I feel like I downplay the importance of life insurance all too often, but the reality is that life insurance is an extremely important component to financial planning. Getting the insurance component correct can be the difference in a plan’s success in the event of an unknown disaster; however, far too often insurance policies have been misunderstood by a buyer, misled by an insurance salesperson, or both. I’ve unfortunately seen many insurance policies that are way out of line with what’s appropriate and suitable. To reach a good insurance decision, it’s important to understand some of the bad decisions that occur far too often. As such, let’s talk about one such what-not-to-do-scenario with your term life insurance policy to be aware of what’s out there.
Term life insurance is essentially comparable renting life insurance. With “Level” term life insurance, there is a guaranteed number of years when the premium remains fixed in exchange for the death benefit to be available to your beneficiaries. An instance of such is a 20-year level term. For example, a relatively healthy 40-year-old may pay $70 per month for a $1,000,000 for 20 years. This means both the premium and death benefit are stable for 20 years, as long as the premium is paid.
In contrast, an annually renewable term policy is a one-year term life insurance policy that automatically renews until a defined age. Some policies renew until age 80, some renew until age 120 (or until the insured passes away). Like a level term life insurance policy, an annually renewable term policy has a level death benefit. Where the two life insurance policies differ is the premium structure.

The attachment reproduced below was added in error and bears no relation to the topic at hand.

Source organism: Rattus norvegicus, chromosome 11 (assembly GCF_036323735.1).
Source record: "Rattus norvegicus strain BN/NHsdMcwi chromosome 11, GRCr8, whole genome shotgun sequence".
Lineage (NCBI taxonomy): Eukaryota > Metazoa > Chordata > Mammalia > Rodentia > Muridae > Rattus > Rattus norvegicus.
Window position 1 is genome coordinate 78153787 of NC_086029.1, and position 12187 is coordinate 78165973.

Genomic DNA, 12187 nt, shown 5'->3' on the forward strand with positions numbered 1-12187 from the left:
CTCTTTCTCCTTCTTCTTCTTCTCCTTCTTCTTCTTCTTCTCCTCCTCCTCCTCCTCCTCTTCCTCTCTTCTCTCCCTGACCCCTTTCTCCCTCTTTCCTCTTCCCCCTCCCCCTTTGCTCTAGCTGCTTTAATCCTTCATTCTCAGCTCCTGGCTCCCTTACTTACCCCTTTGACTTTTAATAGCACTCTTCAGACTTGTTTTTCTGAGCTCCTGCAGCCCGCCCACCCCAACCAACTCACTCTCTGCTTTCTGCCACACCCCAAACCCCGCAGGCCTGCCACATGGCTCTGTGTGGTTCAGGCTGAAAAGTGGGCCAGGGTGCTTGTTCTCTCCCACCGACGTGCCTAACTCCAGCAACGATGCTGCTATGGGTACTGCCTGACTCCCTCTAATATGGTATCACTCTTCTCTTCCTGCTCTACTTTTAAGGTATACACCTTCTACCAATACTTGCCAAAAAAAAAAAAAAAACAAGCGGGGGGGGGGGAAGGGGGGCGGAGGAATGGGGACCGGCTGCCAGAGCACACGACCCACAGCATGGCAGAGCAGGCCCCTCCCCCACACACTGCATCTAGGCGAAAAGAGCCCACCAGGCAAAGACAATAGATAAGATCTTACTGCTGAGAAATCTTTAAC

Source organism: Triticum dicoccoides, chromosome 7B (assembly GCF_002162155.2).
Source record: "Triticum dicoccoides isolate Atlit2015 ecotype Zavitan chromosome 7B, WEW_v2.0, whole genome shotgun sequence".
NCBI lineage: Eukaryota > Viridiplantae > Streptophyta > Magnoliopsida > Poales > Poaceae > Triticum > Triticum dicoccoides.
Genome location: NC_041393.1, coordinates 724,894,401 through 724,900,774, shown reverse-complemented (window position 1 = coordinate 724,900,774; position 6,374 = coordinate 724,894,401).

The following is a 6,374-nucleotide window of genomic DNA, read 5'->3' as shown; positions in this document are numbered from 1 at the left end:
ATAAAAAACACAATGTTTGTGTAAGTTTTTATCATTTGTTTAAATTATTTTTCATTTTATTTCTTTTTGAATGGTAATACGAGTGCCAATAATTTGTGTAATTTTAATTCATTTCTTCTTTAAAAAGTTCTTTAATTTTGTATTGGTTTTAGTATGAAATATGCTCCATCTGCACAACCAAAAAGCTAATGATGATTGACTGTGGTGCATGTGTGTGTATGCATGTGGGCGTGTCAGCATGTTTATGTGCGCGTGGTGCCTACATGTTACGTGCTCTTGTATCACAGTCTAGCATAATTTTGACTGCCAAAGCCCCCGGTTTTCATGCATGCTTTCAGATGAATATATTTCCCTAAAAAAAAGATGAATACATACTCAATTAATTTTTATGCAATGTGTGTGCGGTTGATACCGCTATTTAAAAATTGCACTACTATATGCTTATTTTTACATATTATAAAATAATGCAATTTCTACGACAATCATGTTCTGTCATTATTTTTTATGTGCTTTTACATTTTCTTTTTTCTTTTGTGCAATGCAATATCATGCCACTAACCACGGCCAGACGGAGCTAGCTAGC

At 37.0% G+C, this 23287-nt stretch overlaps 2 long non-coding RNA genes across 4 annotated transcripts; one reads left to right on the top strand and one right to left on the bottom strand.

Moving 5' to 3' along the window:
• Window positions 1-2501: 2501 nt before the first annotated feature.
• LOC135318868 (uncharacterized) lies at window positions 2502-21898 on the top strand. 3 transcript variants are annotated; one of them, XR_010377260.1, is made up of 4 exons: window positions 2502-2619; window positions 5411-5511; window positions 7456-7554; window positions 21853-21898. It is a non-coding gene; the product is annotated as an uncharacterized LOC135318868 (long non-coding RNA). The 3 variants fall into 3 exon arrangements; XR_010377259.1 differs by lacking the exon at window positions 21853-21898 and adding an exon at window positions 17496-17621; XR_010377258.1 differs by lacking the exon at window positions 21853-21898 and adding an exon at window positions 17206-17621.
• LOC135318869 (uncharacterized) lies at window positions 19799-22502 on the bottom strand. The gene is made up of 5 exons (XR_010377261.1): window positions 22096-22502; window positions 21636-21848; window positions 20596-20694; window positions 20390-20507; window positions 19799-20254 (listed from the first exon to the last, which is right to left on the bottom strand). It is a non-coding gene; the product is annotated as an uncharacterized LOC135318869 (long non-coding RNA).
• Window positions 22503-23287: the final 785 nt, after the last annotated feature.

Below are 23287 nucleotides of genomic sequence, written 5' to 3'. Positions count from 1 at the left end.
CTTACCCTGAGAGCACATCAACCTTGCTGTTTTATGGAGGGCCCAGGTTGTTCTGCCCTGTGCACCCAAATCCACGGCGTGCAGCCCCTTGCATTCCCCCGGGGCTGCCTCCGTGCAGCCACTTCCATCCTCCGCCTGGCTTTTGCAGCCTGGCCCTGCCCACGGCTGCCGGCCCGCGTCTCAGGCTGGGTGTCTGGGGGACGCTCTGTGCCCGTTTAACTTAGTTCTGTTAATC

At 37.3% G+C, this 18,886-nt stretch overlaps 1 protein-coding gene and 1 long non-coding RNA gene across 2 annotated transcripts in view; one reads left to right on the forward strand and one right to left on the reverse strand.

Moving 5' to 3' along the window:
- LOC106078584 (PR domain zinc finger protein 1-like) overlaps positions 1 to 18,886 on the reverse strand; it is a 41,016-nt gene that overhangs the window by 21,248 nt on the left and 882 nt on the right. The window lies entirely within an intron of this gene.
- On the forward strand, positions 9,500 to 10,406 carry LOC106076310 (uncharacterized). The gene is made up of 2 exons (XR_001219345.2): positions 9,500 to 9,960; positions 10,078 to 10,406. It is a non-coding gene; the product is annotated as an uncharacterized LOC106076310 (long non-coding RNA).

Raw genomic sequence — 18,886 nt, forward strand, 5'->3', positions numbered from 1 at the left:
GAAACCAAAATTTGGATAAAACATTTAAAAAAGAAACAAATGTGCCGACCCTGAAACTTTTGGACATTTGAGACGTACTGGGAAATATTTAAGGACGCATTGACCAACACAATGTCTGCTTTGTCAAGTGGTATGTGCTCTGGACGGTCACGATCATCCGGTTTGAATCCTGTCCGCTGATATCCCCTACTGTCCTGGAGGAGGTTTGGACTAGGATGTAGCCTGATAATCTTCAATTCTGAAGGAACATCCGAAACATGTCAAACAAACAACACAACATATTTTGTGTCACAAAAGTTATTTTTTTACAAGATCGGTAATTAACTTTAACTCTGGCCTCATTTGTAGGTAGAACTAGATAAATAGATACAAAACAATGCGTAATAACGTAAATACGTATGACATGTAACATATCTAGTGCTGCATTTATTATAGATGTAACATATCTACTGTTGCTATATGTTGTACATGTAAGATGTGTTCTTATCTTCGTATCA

The annually renewable policy generally begins marginally lower than a level term life insurance policy because the premiums are calculated to cover the risk of premature death of one year, instead of averaging that risk over 20 years. Where a $1,000,000 20-year level term policy might cost a healthy 40-year-old around $70 per month for 20 years, a similar annually renewable term life insurance policy might begin with a monthly premium of $39. If you own the annually renewable term life insurance policy for 20 years, the monthly premium will scale up to an estimated $600 per month. Furthermore, the premiums illustrated in these policies are not always guaranteed. There is an illustrated premium and a guaranteed premium. The guaranteed premium in an annually renewable term policy is the highest amount an insurance company is allowed to charge, so if the insurance company experiences financially difficulty or decides to enforce the maximum premium for any reason, then the premiums could skyrocket. For example the maximum premium could be as high as $1,000 per month in the 20th year in this case. Thus, the real issue in annually renewable term policies is the lack of guaranteed premiums and the increasing expense. These policies are inefficient to own insurance for long periods of time.
Calculating the total 20-year costs of the level term policy is simple. A 20-year level term policy costing $70 per month, as described above has a total 20-year cost of $16,800 ($70/month x 12 months = $840 per year x 12 years = $16,800). This premium schedule is contractually guaranteed, assuming the insured received the favorable health rating during underwriting (based on the second-best health rating).
The annually renewable term policies vary from insurance company to insurance company, so I got a hold of a real insurance proposal for usage (the insurance company will remain unnamed). The aggregate premiums would add up to just over $56,000. If the insurance decided to charge the maximum premium, the aggregate cumulative premiums over the 20-year timeframe would be about $133,440.